Why I hope Joe Biden will make politics 'boring' again
- Credit: AFP via Getty Images
What the world craves now is some slightly more 'precedented' politics, says MITCH BENN.
I don’t know about you, but I could really use some boredom right now.
It’s pretty exhausting living in 'unprecedented' times, isn’t it? Every day something else unprecedented befalls us, whether it’s an unprecedented pandemic, an unprecedented level of chaos in the response to said pandemic, an unprecedented level of political division brought about and/or exacerbated by that chaos, unprecedented economic instability, unprecedented death tolls, unprecedented social tension...
Could something, anything precedented please happen soon? Just to mix things up a bit. Just for a bit of light and shade. I wrote a few weeks ago about how there’s nothing so tedious as relentless spectacle; turns out there’s nothing so tiring as the complete absence of tedium.
Yes tedium, that’s what we need. A bit of real, grinding, monotonous, featureless boredom.
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I know we’re supposed to be in lockdown just now (well I say “I know”, but in truth, nobody actually knows what the 'rules' are from one minute to the next any more; just that those rules don’t apply to those who set them) and as such mired in inertia, but it’s still pretty eventful as inertia goes, isn’t it?
What wouldn’t we give for just a few days of nothing going on in the news, a week or so off from erupting scandals or unfolding disasters, a return, however fleeting, to those almost forgotten days of the same old same old?
- 1 Brexiteer begins swearing after discovering extent of trade between GB and NI
- 2 BBC presenter attracts complaints after calling Brexiteers 'headbangers, zealots and quislings'
- 3 Matt Hancock causes controversy after suggesting swift approval of Pfizer vaccine was due to Brexit
- 4 Twitter users report Nadine Dorries following controversial tweet about the Pfizer vaccine and Brexit
- 5 Michael Gove accused of going 'full Trump' after attacking Good Morning Britain's ratings
- 6 Netherlands causes hilarity with use of Brexit 'monster' to issue warning to citizens
- 7 Michael Gove asked FIVE TIMES to explain what a 'substantial meal' is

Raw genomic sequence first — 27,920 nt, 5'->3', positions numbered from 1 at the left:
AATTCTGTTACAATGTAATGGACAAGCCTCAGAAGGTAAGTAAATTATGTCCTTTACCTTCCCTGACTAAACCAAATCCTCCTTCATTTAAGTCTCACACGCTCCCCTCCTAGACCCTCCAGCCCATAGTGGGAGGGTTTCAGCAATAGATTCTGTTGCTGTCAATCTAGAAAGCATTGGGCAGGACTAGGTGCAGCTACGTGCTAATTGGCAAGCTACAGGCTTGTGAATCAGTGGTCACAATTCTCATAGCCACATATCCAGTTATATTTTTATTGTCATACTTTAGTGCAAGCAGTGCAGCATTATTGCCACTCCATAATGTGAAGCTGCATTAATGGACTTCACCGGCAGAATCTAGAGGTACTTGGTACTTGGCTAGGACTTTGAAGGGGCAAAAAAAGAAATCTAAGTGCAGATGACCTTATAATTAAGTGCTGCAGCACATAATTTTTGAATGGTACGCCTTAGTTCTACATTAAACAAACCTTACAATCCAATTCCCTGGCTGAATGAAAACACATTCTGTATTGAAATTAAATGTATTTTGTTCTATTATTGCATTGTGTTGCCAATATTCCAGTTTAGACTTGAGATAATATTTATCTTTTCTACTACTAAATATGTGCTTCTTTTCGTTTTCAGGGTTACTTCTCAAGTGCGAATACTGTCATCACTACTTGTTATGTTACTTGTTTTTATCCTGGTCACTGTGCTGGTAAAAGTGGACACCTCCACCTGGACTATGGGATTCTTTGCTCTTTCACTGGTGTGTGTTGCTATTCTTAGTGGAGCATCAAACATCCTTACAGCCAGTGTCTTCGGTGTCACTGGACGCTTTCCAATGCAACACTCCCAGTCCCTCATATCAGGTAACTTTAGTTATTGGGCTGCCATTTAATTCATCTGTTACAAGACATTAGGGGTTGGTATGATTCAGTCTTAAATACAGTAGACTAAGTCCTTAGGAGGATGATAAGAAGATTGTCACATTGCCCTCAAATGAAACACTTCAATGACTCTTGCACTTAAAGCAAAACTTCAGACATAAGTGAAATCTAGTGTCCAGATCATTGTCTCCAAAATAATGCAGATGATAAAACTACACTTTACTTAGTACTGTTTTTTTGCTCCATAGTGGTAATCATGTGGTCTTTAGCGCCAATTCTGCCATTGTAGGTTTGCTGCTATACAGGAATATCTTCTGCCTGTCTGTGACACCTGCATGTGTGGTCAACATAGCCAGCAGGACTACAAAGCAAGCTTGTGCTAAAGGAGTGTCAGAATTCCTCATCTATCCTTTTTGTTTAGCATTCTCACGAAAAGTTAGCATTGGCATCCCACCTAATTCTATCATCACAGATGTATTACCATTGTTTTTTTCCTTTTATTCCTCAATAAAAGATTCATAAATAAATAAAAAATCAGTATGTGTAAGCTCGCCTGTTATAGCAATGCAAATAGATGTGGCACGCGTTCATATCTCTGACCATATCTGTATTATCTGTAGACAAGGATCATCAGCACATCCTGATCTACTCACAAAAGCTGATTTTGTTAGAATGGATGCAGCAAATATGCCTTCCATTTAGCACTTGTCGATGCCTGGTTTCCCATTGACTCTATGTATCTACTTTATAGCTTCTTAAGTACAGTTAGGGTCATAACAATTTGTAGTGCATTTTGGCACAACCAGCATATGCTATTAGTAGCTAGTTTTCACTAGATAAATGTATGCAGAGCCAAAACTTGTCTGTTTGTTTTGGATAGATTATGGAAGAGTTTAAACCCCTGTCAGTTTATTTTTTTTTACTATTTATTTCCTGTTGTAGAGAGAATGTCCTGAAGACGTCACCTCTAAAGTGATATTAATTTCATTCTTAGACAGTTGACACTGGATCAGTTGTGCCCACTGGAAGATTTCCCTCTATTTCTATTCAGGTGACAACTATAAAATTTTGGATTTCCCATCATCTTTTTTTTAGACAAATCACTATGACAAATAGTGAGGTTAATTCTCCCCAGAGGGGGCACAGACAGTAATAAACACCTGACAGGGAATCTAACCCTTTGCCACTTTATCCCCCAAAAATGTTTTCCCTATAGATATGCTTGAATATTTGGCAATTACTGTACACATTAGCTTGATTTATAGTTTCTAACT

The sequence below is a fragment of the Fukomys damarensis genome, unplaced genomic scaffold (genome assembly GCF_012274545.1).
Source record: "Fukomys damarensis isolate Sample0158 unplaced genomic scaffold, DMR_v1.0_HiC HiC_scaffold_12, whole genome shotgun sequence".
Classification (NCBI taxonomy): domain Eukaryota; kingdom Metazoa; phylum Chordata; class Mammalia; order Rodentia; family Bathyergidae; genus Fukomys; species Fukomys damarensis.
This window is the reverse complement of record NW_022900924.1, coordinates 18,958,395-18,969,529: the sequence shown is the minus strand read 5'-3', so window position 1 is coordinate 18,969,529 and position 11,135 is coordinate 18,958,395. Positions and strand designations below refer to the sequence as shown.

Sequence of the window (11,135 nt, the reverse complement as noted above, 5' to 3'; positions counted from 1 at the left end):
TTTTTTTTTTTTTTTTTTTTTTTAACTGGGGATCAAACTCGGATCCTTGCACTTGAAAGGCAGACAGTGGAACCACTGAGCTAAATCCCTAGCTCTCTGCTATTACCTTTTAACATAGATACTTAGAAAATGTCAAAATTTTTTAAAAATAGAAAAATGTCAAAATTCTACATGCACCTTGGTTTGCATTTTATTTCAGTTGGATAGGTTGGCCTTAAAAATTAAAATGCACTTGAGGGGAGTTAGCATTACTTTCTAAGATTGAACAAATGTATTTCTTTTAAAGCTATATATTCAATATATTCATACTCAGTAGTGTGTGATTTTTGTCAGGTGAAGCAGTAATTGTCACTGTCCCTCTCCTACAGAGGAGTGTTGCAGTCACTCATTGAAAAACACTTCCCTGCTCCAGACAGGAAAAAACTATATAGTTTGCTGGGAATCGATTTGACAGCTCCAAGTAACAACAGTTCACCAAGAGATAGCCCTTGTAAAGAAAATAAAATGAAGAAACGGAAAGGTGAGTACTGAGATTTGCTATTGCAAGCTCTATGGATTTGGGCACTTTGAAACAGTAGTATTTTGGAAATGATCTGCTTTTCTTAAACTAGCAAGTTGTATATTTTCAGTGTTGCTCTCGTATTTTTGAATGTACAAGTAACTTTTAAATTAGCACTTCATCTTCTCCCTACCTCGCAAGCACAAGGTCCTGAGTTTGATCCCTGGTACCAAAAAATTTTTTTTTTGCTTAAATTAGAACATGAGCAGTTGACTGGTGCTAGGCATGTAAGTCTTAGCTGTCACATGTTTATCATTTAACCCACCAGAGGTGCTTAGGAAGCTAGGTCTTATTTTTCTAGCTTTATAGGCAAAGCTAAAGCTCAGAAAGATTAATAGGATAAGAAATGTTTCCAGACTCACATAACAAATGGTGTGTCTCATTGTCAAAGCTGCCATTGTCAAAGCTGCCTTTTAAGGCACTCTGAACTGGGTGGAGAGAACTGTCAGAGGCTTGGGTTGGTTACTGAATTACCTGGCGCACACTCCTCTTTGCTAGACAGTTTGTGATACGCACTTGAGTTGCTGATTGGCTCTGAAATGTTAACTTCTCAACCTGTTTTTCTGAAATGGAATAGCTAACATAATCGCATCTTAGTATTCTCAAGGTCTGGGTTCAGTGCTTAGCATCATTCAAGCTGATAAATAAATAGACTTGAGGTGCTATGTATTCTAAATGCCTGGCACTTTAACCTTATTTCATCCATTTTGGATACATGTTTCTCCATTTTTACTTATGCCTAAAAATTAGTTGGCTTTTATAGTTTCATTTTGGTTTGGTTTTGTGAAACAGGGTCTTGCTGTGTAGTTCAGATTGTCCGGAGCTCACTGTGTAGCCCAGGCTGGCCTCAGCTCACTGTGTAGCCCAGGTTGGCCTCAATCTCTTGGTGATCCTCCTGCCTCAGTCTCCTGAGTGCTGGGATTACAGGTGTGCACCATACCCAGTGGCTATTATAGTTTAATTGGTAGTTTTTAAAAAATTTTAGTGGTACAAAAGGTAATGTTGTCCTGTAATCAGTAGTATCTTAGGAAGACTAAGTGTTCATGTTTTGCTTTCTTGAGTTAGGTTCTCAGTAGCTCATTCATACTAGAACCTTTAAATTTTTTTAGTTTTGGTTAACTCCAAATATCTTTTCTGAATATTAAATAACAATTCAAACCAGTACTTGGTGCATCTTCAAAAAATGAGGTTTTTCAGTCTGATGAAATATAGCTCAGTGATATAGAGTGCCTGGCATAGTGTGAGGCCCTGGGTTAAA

- 8 British expats seethe at post-Brexit travel restrictions
- 9 Brexiteer mocked after dreaming up term to describe Britain's Covid vaccination programme
- 10 Matt Hancock says neighbour awarded Covid work after WhatsApp text went through 'the normal channels'
We need some boring politics, and we desperately, desperately need some boring political leaders.
This current crisis (it’s more of a mash-up of interwoven crises but for ease of reference I’ll speak of it in the singular) may or may not wring any permanent changes in The Way We Do Things.
As like as not, those of us who make it out alive may reflect upon the events of the last few years, think “well at least that’s over” and carry on as before like nothing happened, but I’m rather hoping that lessons will be learned. And chief among those lessons should be that Political Personality Cults Are A Really Bad Idea.
The trouble with appointing a leader purely on the strength of his (and let’s face it, it’s almost always a he) personality is that personality has very limited practical applications. You can’t solve a problem with personality.
You might be able to charm your way into a position of responsibility with personality, but at that point its usefulness rather runs out and you need other things, like ideas, understanding, patience, and the ability to learn.
And if the personality you’ve been trading on is the “I can take care of everything” guy, it’s very difficult to exhibit (or develop) any of these qualities without abandoning your 'brand'. You’re stuck, grinning like an idiot game show host staring at a malfunctioning autocue while all around you crumbles. Not naming any names, of course.
Across the pond, we see that the cult of personality built up around their current head of state is causing far more problems than it could ever possibly have solved. Donald Trump has been trading on his personality for his entire career, be it in real estate, showbusiness or politics (which in his case is basically still showbusiness except that people die when he fluffs his lines). That 'personality', fake as it is, has always been 'The Winner'.
Right now, The Winner has lost, and this paradox has brought a nuclear superpower to a complete standstill.
Oh and he has lost, by the way, decisively so. It’s not even close. Joe Biden has won by a margin that, were he up against any other opponent, would have been recognised and accepted weeks ago. But he’s not up against any other opponent, he’s up against The Winner, and The Winner can’t be seen to lose.
So we’ll have a few more weeks of futile court cases, followed by... well, nobody knows. Trump’s last hope - fomenting unrest such as might enable him to declare an emergency and try to cling onto power that way - seems to have been dashed this last week by a couple of events: firstly the speech given by General Mark Milley, chairman of the joint chiefs of staff, which certainly sounded like a coded warning to the president that he couldn’t count on the military’s support should he try to stay in office through force, and secondly last Saturday’s 'Million MAGA March' in Washington DC which was attended by, at most, about 50,000 Trumpists. Trump threw a coup and nobody came.
Joe Biden looks like he’ll be a fairly dull and unexciting president compared to his predecessor, and so say all of us. Unless something truly unprecedented happens, we’re stuck in our interesting times for a while to come, and they’re going to get a lot more interesting before they get boring.
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